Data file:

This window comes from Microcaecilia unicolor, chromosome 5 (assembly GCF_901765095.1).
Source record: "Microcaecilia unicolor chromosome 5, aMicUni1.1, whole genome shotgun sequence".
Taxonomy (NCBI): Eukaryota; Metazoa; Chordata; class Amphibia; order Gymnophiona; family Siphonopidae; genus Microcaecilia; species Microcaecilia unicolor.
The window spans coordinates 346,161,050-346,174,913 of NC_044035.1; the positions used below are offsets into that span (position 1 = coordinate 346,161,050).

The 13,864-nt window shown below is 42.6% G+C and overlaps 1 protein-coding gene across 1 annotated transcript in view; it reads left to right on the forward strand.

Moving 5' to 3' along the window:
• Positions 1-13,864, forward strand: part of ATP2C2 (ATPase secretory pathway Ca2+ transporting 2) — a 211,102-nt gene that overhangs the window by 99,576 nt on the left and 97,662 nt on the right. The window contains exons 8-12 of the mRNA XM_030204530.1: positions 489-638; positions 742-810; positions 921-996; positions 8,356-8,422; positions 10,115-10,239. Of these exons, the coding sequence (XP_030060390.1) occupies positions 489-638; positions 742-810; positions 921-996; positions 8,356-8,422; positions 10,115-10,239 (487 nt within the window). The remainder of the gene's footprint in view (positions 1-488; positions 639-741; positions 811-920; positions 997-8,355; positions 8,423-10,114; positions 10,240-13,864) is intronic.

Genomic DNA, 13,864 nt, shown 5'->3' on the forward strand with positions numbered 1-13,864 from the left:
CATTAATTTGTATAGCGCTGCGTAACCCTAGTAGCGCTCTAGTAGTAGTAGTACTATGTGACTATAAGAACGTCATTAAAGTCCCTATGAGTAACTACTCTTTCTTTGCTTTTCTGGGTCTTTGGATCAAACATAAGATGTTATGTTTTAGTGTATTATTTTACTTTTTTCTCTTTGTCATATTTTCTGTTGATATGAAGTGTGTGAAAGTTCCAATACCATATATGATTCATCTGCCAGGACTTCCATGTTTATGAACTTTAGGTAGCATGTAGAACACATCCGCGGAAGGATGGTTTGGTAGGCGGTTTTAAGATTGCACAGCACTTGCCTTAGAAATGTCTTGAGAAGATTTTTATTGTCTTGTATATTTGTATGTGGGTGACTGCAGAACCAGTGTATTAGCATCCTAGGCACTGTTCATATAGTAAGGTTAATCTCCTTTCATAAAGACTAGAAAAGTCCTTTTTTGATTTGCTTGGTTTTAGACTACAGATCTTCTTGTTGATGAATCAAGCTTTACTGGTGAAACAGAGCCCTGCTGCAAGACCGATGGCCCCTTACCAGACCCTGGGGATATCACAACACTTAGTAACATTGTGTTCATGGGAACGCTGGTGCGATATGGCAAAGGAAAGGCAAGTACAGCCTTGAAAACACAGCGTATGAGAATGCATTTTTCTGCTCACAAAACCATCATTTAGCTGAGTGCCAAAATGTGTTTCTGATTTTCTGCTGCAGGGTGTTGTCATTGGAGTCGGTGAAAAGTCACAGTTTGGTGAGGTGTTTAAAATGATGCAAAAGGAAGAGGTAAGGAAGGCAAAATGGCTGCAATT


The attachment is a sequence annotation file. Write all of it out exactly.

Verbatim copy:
This window comes from Microcaecilia unicolor, chromosome 5 (assembly GCF_901765095.1).
Source record: "Microcaecilia unicolor chromosome 5, aMicUni1.1, whole genome shotgun sequence".
Taxonomy (NCBI): Eukaryota; Metazoa; Chordata; class Amphibia; order Gymnophiona; family Siphonopidae; genus Microcaecilia; species Microcaecilia unicolor.
The window spans coordinates 346,161,050-346,174,913 of NC_044035.1; the positions used below are offsets into that span (position 1 = coordinate 346,161,050).

The 13,864-nt window shown below is 42.6% G+C and overlaps 1 protein-coding gene across 1 annotated transcript in view; it reads left to right on the forward strand.

Moving 5' to 3' along the window:
• Positions 1-13,864, forward strand: part of ATP2C2 (ATPase secretory pathway Ca2+ transporting 2) — a 211,102-nt gene that overhangs the window by 99,576 nt on the left and 97,662 nt on the right. The window contains exons 8-12 of the mRNA XM_030204530.1: positions 489-638; positions 742-810; positions 921-996; positions 8,356-8,422; positions 10,115-10,239. Of these exons, the coding sequence (XP_030060390.1) occupies positions 489-638; positions 742-810; positions 921-996; positions 8,356-8,422; positions 10,115-10,239 (487 nt within the window). The remainder of the gene's footprint in view (positions 1-488; positions 639-741; positions 811-920; positions 997-8,355; positions 8,423-10,114; positions 10,240-13,864) is intronic.

Genomic DNA, 13,864 nt, shown 5'->3' on the forward strand with positions numbered 1-13,864 from the left:
CATTAATTTGTATAGCGCTGCGTAACCCTAGTAGCGCTCTAGTAGTAGTAGTACTATGTGACTATAAGAACGTCATTAAAGTCCCTATGAGTAACTACTCTTTCTTTGCTTTTCTGGGTCTTTGGATCAAACATAAGATGTTATGTTTTAGTGTATTATTTTACTTTTTTCTCTTTGTCATATTTTCTGTTGATATGAAGTGTGTGAAAGTTCCAATACCATATATGATTCATCTGCCAGGACTTCCATGTTTATGAACTTTAGGTAGCATGTAGAACACATCCGCGGAAGGATGGTTTGGTAGGCGGTTTTAAGATTGCACAGCACTTGCCTTAGAAATGTCTTGAGAAGATTTTTATTGTCTTGTATATTTGTATGTGGGTGACTGCAGAACCAGTGTATTAGCATCCTAGGCACTGTTCATATAGTAAGGTTAATCTCCTTTCATAAAGACTAGAAAAGTCCTTTTTTGATTTGCTTGGTTTTAGACTACAGATCTTCTTGTTGATGAATCAAGCTTTACTGGTGAAACAGAGCCCTGCTGCAAGACCGATGGCCCCTTACCAGACCCTGGGGATATCACAACACTTAGTAACATTGTGTTCATGGGAACGCTGGTGCGATATGGCAAAGGAAAGGCAAGTACAGCCTTGAAAACACAGCGTATGAGAATGCATTTTTCTGCTCACAAAACCATCATTTAGCTGAGTGCCAAAATGTGTTTCTGATTTTCTGCTGCAGGGTGTTGTCATTGGAGTCGGTGAAAAGTCACAGTTTGGTGAGGTGTTTAAAATGATGCAAAAGGAAGAGGTAAGGAAGGCAAAATGGCTGCAATT